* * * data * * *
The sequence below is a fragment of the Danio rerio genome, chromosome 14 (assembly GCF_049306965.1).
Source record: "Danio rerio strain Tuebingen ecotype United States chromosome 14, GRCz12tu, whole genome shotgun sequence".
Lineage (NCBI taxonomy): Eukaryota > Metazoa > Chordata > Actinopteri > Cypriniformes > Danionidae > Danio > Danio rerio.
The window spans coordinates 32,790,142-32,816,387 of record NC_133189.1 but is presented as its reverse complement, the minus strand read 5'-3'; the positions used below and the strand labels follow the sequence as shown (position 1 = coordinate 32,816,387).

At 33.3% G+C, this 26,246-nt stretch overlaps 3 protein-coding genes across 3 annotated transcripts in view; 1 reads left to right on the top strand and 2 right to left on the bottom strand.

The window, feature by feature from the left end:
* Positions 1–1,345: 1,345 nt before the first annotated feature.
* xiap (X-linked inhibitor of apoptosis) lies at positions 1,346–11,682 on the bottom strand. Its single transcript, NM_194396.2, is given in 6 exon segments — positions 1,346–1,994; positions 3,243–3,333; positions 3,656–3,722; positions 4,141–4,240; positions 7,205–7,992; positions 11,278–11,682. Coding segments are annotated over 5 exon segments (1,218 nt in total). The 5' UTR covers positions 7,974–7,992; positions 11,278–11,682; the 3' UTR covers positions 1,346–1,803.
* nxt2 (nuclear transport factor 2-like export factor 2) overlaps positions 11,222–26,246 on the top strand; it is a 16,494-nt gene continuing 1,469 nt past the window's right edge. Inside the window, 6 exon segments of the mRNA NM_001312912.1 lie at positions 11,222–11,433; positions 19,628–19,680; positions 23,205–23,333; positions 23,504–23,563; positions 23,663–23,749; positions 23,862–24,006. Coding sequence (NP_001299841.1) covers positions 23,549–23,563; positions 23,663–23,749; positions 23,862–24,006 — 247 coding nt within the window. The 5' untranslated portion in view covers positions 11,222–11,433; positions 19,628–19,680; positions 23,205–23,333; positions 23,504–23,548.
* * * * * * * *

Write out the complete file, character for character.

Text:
The sequence below is a fragment of the Danio rerio genome, chromosome 14 (assembly GCF_049306965.1).
Source record: "Danio rerio strain Tuebingen ecotype United States chromosome 14, GRCz12tu, whole genome shotgun sequence".
Lineage (NCBI taxonomy): Eukaryota > Metazoa > Chordata > Actinopteri > Cypriniformes > Danionidae > Danio > Danio rerio.
The window spans coordinates 32,790,142-32,816,387 of record NC_133189.1 but is presented as its reverse complement, the minus strand read 5'-3'; the positions used below and the strand labels follow the sequence as shown (position 1 = coordinate 32,816,387).

At 33.3% G+C, this 26,246-nt stretch overlaps 3 protein-coding genes across 3 annotated transcripts in view; 1 reads left to right on the top strand and 2 right to left on the bottom strand.

The window, feature by feature from the left end:
* Positions 1–1,345: 1,345 nt before the first annotated feature.
* xiap (X-linked inhibitor of apoptosis) lies at positions 1,346–11,682 on the bottom strand. Its single transcript, NM_194396.2, is given in 6 exon segments — positions 1,346–1,994; positions 3,243–3,333; positions 3,656–3,722; positions 4,141–4,240; positions 7,205–7,992; positions 11,278–11,682. Coding segments are annotated over 5 exon segments (1,218 nt in total). The 5' UTR covers positions 7,974–7,992; positions 11,278–11,682; the 3' UTR covers positions 1,346–1,803.
* nxt2 (nuclear transport factor 2-like export factor 2) overlaps positions 11,222–26,246 on the top strand; it is a 16,494-nt gene continuing 1,469 nt past the window's right edge. Inside the window, 6 exon segments of the mRNA NM_001312912.1 lie at positions 11,222–11,433; positions 19,628–19,680; positions 23,205–23,333; positions 23,504–23,563; positions 23,663–23,749; positions 23,862–24,006. Coding sequence (NP_001299841.1) covers positions 23,549–23,563; positions 23,663–23,749; positions 23,862–24,006 — 247 coding nt within the window. The 5' untranslated portion in view covers positions 11,222–11,433; positions 19,628–19,680; positions 23,205–23,333; positions 23,504–23,548.